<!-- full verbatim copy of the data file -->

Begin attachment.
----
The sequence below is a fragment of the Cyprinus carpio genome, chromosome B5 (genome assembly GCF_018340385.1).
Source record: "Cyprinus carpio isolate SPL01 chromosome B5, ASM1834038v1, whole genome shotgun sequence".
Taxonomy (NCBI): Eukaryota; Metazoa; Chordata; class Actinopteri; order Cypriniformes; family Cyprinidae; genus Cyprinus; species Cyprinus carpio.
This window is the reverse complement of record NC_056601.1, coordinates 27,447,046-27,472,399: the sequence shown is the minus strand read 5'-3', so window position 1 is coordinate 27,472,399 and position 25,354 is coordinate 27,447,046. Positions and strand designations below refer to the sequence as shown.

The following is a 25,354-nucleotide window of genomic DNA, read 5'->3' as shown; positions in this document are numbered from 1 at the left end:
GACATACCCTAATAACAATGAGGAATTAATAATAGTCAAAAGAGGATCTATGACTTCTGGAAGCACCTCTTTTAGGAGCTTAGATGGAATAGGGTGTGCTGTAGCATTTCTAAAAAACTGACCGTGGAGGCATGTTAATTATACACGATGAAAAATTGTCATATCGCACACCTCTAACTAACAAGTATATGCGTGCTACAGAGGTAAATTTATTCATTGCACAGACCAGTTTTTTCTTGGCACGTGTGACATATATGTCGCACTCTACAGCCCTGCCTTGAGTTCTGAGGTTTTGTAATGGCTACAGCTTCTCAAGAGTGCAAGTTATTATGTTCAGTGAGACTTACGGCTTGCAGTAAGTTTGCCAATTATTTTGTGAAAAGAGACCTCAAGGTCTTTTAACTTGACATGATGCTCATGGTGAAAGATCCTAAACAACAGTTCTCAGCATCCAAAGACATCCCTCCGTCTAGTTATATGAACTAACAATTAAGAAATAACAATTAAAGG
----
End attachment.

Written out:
The sequence below is a fragment of the Cyprinus carpio genome, chromosome B5 (genome assembly GCF_018340385.1).
Source record: "Cyprinus carpio isolate SPL01 chromosome B5, ASM1834038v1, whole genome shotgun sequence".
Taxonomy (NCBI): Eukaryota; Metazoa; Chordata; class Actinopteri; order Cypriniformes; family Cyprinidae; genus Cyprinus; species Cyprinus carpio.
This window is the reverse complement of record NC_056601.1, coordinates 27,447,046-27,472,399: the sequence shown is the minus strand read 5'-3', so window position 1 is coordinate 27,472,399 and position 25,354 is coordinate 27,447,046. Positions and strand designations below refer to the sequence as shown.

The following is a 25,354-nucleotide window of genomic DNA, read 5'->3' as shown; positions in this document are numbered from 1 at the left end:
GACATACCCTAATAACAATGAGGAATTAATAATAGTCAAAAGAGGATCTATGACTTCTGGAAGCACCTCTTTTAGGAGCTTAGATGGAATAGGGTGTGCTGTAGCATTTCTAAAAAACTGACCGTGGAGGCATGTTAATTATACACGATGAAAAATTGTCATATCGCACACCTCTAACTAACAAGTATATGCGTGCTACAGAGGTAAATTTATTCATTGCACAGACCAGTTTTTTCTTGGCACGTGTGACATATATGTCGCACTCTACAGCCCTGCCTTGAGTTCTGAGGTTTTGTAATGGCTACAGCTTCTCAAGAGTGCAAGTTATTATGTTCAGTGAGACTTACGGCTTGCAGTAAGTTTGCCAATTATTTTGTGAAAAGAGACCTCAAGGTCTTTTAACTTGACATGATGCTCATGGTGAAAGATCCTAAACAACAGTTCTCAGCATCCAAAGACATCCCTCCGTCTAGTTATATGAACTAACAATTAAGAAATAACAATTAAAGG